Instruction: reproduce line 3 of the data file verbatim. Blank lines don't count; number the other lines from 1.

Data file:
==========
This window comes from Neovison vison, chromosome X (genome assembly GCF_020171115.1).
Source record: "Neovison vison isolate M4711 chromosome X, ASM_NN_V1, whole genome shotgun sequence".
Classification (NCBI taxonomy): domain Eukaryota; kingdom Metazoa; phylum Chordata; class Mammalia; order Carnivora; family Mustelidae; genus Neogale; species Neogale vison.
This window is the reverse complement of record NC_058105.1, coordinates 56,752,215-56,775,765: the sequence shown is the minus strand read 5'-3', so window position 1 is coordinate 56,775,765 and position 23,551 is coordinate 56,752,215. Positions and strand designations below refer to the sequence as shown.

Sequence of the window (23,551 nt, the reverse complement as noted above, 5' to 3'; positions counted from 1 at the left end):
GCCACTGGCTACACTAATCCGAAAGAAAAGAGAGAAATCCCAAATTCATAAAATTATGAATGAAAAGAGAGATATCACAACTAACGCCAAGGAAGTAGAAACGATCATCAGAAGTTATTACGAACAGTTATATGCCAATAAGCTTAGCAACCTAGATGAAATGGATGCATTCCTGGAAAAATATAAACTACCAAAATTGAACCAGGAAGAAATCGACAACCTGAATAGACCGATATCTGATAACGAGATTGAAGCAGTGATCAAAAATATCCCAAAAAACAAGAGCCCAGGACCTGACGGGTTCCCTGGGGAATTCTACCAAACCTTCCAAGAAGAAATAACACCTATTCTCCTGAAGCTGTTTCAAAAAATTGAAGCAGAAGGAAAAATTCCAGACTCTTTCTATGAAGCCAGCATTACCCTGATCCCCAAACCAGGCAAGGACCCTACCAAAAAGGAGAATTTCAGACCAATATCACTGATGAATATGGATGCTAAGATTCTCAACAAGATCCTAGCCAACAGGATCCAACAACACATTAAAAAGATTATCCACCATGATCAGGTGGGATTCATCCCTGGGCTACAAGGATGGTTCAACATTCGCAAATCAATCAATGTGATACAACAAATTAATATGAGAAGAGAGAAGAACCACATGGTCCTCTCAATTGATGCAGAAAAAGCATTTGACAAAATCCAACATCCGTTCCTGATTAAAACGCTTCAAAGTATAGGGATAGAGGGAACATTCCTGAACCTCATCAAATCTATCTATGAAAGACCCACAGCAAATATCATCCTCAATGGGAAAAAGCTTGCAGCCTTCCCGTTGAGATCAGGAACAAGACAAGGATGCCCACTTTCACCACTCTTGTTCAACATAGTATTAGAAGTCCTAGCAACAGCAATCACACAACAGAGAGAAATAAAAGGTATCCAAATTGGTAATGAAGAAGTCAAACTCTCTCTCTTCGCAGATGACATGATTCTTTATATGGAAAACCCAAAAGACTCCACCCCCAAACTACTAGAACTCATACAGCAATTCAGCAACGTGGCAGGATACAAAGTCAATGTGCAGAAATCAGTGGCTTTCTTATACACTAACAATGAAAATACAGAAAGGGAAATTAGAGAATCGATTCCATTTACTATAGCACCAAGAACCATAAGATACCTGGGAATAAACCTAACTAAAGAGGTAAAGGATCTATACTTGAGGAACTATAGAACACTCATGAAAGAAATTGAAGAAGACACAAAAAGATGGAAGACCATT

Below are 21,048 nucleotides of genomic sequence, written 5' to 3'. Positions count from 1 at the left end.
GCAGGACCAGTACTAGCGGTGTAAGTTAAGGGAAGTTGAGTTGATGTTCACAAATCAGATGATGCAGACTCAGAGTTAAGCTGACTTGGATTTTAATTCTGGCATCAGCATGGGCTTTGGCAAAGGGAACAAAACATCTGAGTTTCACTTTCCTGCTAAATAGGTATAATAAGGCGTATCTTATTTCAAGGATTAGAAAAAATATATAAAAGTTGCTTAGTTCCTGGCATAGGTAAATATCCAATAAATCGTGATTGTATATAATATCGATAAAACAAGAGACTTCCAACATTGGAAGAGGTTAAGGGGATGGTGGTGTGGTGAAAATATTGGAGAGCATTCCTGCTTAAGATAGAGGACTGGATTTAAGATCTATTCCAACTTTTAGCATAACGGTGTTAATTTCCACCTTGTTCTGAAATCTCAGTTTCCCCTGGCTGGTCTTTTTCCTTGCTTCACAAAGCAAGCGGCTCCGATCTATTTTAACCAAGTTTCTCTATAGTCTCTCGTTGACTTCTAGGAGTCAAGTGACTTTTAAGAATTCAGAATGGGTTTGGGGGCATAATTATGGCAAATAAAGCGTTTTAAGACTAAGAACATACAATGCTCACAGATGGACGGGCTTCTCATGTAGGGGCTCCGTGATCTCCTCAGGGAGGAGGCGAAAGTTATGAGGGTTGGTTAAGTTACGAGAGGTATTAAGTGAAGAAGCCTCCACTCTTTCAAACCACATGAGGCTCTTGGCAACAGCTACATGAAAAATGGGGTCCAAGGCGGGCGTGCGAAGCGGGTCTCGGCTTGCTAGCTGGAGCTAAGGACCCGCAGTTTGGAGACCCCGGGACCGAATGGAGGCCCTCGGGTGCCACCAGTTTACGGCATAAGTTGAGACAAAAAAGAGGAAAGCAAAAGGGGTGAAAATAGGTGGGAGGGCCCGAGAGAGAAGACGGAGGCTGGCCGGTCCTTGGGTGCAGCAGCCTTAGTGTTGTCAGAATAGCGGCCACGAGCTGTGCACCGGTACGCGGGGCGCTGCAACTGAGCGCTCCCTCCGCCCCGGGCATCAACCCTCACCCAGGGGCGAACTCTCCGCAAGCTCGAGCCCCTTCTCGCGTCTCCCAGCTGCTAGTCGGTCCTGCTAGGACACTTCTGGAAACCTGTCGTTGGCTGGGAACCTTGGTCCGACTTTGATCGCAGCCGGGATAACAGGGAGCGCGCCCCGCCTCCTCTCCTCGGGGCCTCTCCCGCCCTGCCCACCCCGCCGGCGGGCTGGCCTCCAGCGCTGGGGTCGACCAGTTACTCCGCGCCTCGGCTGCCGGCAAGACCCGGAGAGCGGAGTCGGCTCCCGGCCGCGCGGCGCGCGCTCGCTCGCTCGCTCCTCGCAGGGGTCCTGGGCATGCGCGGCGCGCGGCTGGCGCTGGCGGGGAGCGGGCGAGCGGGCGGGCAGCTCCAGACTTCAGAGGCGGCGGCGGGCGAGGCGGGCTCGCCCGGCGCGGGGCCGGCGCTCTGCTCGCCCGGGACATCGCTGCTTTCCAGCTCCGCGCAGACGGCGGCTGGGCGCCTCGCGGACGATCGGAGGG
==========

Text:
Classification (NCBI taxonomy): domain Eukaryota; kingdom Metazoa; phylum Chordata; class Mammalia; order Carnivora; family Mustelidae; genus Neogale; species Neogale vison.